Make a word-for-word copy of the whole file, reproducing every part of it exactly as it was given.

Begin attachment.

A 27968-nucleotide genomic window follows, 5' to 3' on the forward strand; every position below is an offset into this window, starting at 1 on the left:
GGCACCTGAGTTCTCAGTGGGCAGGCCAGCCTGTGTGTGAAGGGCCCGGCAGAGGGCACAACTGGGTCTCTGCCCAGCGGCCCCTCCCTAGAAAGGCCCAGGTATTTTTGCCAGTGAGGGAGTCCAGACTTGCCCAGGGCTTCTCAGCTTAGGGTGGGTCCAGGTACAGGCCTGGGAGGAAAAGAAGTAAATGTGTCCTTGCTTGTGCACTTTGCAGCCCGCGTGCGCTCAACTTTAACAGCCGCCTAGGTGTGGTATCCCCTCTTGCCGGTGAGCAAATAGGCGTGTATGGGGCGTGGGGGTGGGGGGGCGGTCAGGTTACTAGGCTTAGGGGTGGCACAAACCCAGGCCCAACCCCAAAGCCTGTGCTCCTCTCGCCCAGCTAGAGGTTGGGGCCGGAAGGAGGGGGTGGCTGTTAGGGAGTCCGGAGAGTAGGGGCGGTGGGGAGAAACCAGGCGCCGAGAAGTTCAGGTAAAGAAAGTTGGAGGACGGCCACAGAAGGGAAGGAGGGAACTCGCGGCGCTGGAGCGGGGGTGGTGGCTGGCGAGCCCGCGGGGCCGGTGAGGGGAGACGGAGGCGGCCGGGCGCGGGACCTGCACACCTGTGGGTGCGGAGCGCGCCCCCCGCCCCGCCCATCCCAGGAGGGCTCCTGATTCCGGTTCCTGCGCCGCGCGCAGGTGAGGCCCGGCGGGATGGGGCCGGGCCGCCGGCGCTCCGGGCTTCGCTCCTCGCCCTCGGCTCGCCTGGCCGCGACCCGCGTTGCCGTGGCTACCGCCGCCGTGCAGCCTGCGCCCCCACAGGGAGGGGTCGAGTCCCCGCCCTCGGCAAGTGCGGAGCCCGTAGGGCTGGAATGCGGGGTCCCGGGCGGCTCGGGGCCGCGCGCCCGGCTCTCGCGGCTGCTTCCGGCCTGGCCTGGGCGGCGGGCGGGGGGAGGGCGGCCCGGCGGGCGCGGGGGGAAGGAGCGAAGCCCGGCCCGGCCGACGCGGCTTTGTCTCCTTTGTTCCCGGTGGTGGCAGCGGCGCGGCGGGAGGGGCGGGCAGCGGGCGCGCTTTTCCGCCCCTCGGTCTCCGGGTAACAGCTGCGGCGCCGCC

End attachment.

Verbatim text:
A 27968-nucleotide genomic window follows, 5' to 3' on the forward strand; every position below is an offset into this window, starting at 1 on the left:
GGCACCTGAGTTCTCAGTGGGCAGGCCAGCCTGTGTGTGAAGGGCCCGGCAGAGGGCACAACTGGGTCTCTGCCCAGCGGCCCCTCCCTAGAAAGGCCCAGGTATTTTTGCCAGTGAGGGAGTCCAGACTTGCCCAGGGCTTCTCAGCTTAGGGTGGGTCCAGGTACAGGCCTGGGAGGAAAAGAAGTAAATGTGTCCTTGCTTGTGCACTTTGCAGCCCGCGTGCGCTCAACTTTAACAGCCGCCTAGGTGTGGTATCCCCTCTTGCCGGTGAGCAAATAGGCGTGTATGGGGCGTGGGGGTGGGGGGGCGGTCAGGTTACTAGGCTTAGGGGTGGCACAAACCCAGGCCCAACCCCAAAGCCTGTGCTCCTCTCGCCCAGCTAGAGGTTGGGGCCGGAAGGAGGGGGTGGCTGTTAGGGAGTCCGGAGAGTAGGGGCGGTGGGGAGAAACCAGGCGCCGAGAAGTTCAGGTAAAGAAAGTTGGAGGACGGCCACAGAAGGGAAGGAGGGAACTCGCGGCGCTGGAGCGGGGGTGGTGGCTGGCGAGCCCGCGGGGCCGGTGAGGGGAGACGGAGGCGGCCGGGCGCGGGACCTGCACACCTGTGGGTGCGGAGCGCGCCCCCCGCCCCGCCCATCCCAGGAGGGCTCCTGATTCCGGTTCCTGCGCCGCGCGCAGGTGAGGCCCGGCGGGATGGGGCCGGGCCGCCGGCGCTCCGGGCTTCGCTCCTCGCCCTCGGCTCGCCTGGCCGCGACCCGCGTTGCCGTGGCTACCGCCGCCGTGCAGCCTGCGCCCCCACAGGGAGGGGTCGAGTCCCCGCCCTCGGCAAGTGCGGAGCCCGTAGGGCTGGAATGCGGGGTCCCGGGCGGCTCGGGGCCGCGCGCCCGGCTCTCGCGGCTGCTTCCGGCCTGGCCTGGGCGGCGGGCGGGGGGAGGGCGGCCCGGCGGGCGCGGGGGGAAGGAGCGAAGCCCGGCCCGGCCGACGCGGCTTTGTCTCCTTTGTTCCCGGTGGTGGCAGCGGCGCGGCGGGAGGGGCGGGCAGCGGGCGCGCTTTTCCGCCCCTCGGTCTCCGGGTAACAGCTGCGGCGCCGCC